This year we chose not to do a showreel but to approach showing our work in a completely different way, why?

With the new launch of the brand and our ‘no nonsense’ approach we wanted to do something different that wasn’t just the standard showreel. A showreel is a great way to showcase work, but it’s not enough on its own anymore.

We wanted to show our videos, our animations, even our podcasts in the real world, where they are released and what platforms. It was important that this video didn’t just look good but had intelligence behind the content, showing how the content we created developed results for our clients.

Our starting point was to produce an advert to showcase that we create strong content that looks great, is tailored to the platform that it is designed to be rolled out on and performs accordingly. We also wanted a video that showcased our video production work as well as the other services we offer to our clients such as animation, podcasts and live streaming.

The project was an ambitious challenge, as we needed to wrap all those elements into a 90 second run time whilst ensuring it is captivating and has a strong sense of narrative and story. Ultimately showreels are great and help to show a variety of work. However, every video production company has one. With our move to intelligent content this video needed to show the business sense behind the content we create.

This video obviously had a completely different brief to a showreel. How did you approach this project as a producer in order to get to the end result?

We started with a team collaboration meeting with all of the producers, Oliver and Fergus ultimately coming to the conclusion that we wanted to showcase not just the content we create but how that content actually works to produce results.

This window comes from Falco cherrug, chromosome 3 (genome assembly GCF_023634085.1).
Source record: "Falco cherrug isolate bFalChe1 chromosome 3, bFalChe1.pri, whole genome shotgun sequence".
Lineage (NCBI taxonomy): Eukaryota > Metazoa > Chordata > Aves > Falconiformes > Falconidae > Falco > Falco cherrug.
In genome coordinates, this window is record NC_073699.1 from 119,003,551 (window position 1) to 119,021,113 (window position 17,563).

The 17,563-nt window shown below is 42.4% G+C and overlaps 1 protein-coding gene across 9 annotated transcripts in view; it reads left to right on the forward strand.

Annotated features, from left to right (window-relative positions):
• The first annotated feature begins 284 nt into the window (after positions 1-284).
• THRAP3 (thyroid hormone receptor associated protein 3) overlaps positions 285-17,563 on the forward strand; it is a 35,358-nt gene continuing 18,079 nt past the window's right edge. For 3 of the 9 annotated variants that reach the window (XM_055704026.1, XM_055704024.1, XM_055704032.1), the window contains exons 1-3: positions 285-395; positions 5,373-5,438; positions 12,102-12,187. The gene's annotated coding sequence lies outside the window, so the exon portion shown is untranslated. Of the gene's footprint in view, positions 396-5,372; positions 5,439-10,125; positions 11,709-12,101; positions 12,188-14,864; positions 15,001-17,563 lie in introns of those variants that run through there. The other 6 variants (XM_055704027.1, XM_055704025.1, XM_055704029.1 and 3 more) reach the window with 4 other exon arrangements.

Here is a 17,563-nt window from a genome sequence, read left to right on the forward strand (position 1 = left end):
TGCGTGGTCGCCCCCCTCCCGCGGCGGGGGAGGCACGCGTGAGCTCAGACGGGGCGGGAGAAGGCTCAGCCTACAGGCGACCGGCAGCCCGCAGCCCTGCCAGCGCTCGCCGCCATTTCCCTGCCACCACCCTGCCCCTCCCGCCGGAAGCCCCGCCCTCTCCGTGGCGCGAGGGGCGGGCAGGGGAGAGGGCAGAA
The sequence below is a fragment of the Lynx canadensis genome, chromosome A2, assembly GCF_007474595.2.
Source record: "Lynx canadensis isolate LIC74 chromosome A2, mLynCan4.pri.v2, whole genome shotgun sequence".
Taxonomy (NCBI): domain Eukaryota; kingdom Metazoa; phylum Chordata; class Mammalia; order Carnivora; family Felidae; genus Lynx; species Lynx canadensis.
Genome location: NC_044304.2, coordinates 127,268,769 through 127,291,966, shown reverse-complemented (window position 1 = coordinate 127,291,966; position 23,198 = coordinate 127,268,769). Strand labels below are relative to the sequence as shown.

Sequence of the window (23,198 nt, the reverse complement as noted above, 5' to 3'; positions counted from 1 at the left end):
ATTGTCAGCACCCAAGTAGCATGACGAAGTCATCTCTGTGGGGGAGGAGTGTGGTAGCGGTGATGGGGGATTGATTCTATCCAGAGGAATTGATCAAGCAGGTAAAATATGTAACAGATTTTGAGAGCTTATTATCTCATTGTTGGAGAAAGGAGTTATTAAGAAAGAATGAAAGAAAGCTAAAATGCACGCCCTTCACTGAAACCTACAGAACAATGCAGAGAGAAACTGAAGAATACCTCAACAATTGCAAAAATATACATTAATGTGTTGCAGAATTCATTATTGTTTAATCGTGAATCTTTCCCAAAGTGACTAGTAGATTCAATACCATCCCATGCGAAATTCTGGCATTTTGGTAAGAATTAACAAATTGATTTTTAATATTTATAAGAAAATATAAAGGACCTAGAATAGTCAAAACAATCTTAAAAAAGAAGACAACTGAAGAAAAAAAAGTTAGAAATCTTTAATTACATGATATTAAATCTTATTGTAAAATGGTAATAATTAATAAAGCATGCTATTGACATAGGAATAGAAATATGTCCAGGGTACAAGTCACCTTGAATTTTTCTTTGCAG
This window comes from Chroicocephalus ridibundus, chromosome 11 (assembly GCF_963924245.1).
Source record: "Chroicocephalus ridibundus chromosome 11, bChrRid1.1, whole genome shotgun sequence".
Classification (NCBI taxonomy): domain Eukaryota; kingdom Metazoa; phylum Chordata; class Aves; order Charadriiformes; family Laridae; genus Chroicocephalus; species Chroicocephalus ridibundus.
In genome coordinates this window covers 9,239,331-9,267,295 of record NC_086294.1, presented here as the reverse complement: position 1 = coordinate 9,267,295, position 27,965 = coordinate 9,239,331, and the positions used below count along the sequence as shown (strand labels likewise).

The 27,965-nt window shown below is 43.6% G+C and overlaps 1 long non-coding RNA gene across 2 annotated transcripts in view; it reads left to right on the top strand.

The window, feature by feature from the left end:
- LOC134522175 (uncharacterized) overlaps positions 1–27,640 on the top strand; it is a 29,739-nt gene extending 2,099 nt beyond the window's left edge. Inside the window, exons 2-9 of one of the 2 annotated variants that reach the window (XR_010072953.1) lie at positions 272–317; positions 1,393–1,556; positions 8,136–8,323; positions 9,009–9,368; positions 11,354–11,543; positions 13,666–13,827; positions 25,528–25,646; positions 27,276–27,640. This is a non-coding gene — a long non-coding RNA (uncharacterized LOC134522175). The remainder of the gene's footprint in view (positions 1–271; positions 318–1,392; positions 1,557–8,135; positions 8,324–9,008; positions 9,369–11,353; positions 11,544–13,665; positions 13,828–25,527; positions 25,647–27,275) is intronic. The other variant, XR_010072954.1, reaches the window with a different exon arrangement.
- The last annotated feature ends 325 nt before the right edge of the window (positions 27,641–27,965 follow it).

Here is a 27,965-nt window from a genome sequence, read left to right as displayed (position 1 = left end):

It was quite tricky to come up with a solution that covered all of the mediums and platforms we needed to see whilst keeping to a succinct runtime. The idea that we came up with was to delve into each video on the platform that they were created for. So, on Facebook we could see customer reactions to the video, through the use of heart emojis, reactions and comments. Whereas on TikTok we wanted to show traffic being driven back to a website. Essentially visually seeing content conversions happening in real time.

We started with the actions and reactions that we wanted to see and then looked through our extensive portfolio of work to pick the projects that could tie the story and mediums together. So, you may notice that the Winstons Wish footage is shown on a TV, that’s because we tailor made that content for Sky AdSmart. Whereas ProDog Raw is seen playing on TikTok as this was a platform we targeted in that project.

For the podcast section we thought about where people listening to podcasts and when and where this type of content reaches people where a video or animation wouldn’t. So, the end result was showing someone on a commute, a sense of context that would have been hard to show in a showreel.

Because we wanted to use a transition element to go from video to animation to podcast and travelling through the different mediums and platforms, we had to capture some filmed elements specifically for this video.